The standard medical degree that Medical Schools in NZ (which number two — the University of Otago which is in Dunedin and the University of Auckland) give out is the M.B.Ch.B., which is pretty much the same as the M.B.B.S. (stands for: Medicinae Baccalaureus, Baccalaureus Chirurgiae in Latin) degree given by most Australian and British Medical Schools and takes about the same amount of time to complete (6 years). Healthcare in NZ is free, as in Australia and is funded via taxation. Their mean life expectancy is 80.93 years (compared to 82.07 years for Australia, 79.56 years for the U.S. and 80.42 years for the U.K.). Their rate of quacks per 1000 population is 2.74, compared to 3.85 for Australia, 2.42 for the U.S. and 2.77 for the U.K. Their prevalence of HIV/AIDS in adults (i.e. the percentage of adults with HIV/AIDS at the current time) is about 0.1%, which is about the same for Australia and less than said rate for the U.K. (0.2%) and U.S. (0.6%). Their rate of obesity, amongst adults, is 28.3%, compared to 26.8% for Australia, 33% for the U.S. and 26.9% for the U.K. Medsafe is the Government institution responsible for drug regulation in NZ. In NZ pharmacists are amongst the health professionals permitted to prescribe medications (as opposed to their sole role of dispensing in Australia), which is also true in the U.K. and U.S.1-4,7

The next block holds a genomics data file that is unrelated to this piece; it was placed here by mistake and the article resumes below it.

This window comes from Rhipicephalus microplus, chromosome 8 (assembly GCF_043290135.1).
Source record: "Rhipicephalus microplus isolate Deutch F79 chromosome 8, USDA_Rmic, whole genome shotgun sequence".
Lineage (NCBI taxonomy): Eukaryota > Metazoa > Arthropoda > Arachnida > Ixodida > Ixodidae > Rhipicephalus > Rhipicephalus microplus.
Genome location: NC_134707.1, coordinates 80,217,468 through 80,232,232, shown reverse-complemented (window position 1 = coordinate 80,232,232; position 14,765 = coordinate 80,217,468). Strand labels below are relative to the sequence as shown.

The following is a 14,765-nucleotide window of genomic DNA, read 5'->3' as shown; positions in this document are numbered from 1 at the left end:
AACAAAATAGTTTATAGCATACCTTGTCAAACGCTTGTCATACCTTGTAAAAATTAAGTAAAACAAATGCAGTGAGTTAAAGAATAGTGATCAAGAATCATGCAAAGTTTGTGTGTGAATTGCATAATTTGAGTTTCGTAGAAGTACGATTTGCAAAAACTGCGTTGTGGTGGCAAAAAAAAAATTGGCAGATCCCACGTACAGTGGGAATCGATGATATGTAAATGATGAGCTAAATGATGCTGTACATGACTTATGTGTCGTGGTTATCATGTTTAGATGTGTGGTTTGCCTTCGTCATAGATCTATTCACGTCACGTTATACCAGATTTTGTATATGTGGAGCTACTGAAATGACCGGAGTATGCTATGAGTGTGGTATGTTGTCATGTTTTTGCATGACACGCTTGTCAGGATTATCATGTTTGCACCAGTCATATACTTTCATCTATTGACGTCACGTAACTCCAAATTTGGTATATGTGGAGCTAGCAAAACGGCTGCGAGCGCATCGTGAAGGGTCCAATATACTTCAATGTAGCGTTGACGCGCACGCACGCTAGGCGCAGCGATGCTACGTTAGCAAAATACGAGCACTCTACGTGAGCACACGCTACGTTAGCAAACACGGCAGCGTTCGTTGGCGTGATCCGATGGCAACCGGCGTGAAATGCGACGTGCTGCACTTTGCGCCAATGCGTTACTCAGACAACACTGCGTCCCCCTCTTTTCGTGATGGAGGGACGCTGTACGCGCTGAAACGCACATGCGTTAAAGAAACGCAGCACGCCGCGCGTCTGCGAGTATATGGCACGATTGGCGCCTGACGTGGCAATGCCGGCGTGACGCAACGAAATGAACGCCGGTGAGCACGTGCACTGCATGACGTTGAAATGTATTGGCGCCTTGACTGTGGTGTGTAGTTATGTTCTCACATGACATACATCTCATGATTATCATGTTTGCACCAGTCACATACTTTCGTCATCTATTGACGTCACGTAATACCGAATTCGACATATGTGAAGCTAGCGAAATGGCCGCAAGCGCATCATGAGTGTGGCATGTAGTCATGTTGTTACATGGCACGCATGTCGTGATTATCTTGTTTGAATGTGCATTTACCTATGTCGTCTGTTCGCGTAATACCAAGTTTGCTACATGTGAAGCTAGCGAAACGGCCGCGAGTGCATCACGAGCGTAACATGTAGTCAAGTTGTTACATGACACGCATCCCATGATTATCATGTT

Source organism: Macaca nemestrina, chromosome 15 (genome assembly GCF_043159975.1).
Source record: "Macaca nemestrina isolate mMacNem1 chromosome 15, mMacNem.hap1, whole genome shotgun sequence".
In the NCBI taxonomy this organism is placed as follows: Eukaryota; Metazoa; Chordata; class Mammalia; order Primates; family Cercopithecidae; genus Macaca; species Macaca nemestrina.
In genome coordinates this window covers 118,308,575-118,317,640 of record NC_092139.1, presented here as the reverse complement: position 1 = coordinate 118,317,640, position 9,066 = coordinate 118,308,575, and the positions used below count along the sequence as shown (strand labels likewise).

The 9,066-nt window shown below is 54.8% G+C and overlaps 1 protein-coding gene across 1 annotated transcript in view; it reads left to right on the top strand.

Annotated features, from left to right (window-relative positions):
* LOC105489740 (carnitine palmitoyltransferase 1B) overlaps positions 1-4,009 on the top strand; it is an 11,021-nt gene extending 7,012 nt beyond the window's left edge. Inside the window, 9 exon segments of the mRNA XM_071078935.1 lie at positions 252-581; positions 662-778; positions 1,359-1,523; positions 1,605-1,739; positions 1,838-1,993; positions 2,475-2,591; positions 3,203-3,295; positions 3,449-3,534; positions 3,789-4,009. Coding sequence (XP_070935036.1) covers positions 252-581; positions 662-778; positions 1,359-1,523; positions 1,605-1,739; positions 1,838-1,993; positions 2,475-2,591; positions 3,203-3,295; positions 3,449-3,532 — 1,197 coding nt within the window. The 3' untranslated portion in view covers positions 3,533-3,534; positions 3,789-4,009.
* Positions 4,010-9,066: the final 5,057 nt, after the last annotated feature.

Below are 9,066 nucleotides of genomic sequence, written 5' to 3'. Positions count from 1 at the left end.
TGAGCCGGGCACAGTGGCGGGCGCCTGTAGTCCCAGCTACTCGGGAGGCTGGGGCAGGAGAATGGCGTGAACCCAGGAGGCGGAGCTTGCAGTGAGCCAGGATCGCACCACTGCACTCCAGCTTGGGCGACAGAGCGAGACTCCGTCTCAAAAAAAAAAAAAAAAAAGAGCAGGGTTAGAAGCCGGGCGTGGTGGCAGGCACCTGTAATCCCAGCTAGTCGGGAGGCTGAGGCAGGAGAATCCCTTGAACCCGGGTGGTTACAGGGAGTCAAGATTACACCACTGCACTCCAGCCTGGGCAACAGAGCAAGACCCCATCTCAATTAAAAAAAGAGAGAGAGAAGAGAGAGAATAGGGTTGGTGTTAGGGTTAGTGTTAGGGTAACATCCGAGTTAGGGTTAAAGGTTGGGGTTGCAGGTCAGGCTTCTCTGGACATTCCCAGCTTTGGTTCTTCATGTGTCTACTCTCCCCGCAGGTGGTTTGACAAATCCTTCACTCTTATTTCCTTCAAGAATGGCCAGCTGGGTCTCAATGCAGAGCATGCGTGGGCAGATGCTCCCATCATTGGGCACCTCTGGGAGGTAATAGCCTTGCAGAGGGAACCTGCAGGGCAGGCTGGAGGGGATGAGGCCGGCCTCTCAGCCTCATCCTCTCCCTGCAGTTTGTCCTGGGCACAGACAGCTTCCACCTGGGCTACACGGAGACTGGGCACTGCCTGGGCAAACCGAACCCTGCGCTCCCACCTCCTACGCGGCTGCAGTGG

The names they use for drugs are usually the International Nonproprietary Names (INNs), which are generic names set forth by the World Health Organization (WHO). Australia uses Australian Approved Names (AANs), the U.K. uses British Approved Names (BANs). AANs are what BANs used to be in 1999, mostly, because of the fact that they were last systematically updated in 1999.8,9

2.4 Education

Figure 6: The University of Otago, 
NZ's oldest university (courtesy of Wikipedia)
Their adult literacy rate is 99% (which is pretty much the same for Australia, the U.K. and U.S.), their average years of schooling (including university/TAFE training) is 12.5 years (compared to 12 years for Australia, 13.3 years for the U.S. and 9.4 years for the U.K.).

3. Miscellaneous other facts

Figure 7: Mt. Cook
(courtesy of Wikipedia)
NZ has the sixth highest human development index (HDI) of any country (compared to 2nd for Australia, 3rd for the U.S. and 26th for the U.K.), their highest mountain is Mt. Cook at 3,724 metres, compared to 2,228 for Mt. Kosciuszko, Australia's highest mountain. The combined land area of NZ is 267,710 km2, compared to Australia's 7,741,220 km2, the U.S.'s 9,826,675 km2 and the U.K.'s 243,610 km2.1-4,10

Figure 8: Metamfetamine

The chief class of drugs used illicitly there are amfetamines (most probably metamfetamine), according to the CIA Factbook (for Australia it is mostly cocaine and amfetamines, for the U.S. it's pretty much every illicit drug and for the U.K. it's a major consumer of heroin (especially from South East Asia), cocaine and producer of some synthetic drugs).1-4
Figure 9: Heroin
Figure 10: Cocaine

4. Therapeutic drugs

There's three drugs that make me jealous of New Zealanders as they're not marketed in Australia, or the U.S. for that matter; nefopam (Acupan), nabiximols (Sativex) and levomepromazine (Nozinan). They're also available in the U.K., amongst other countries.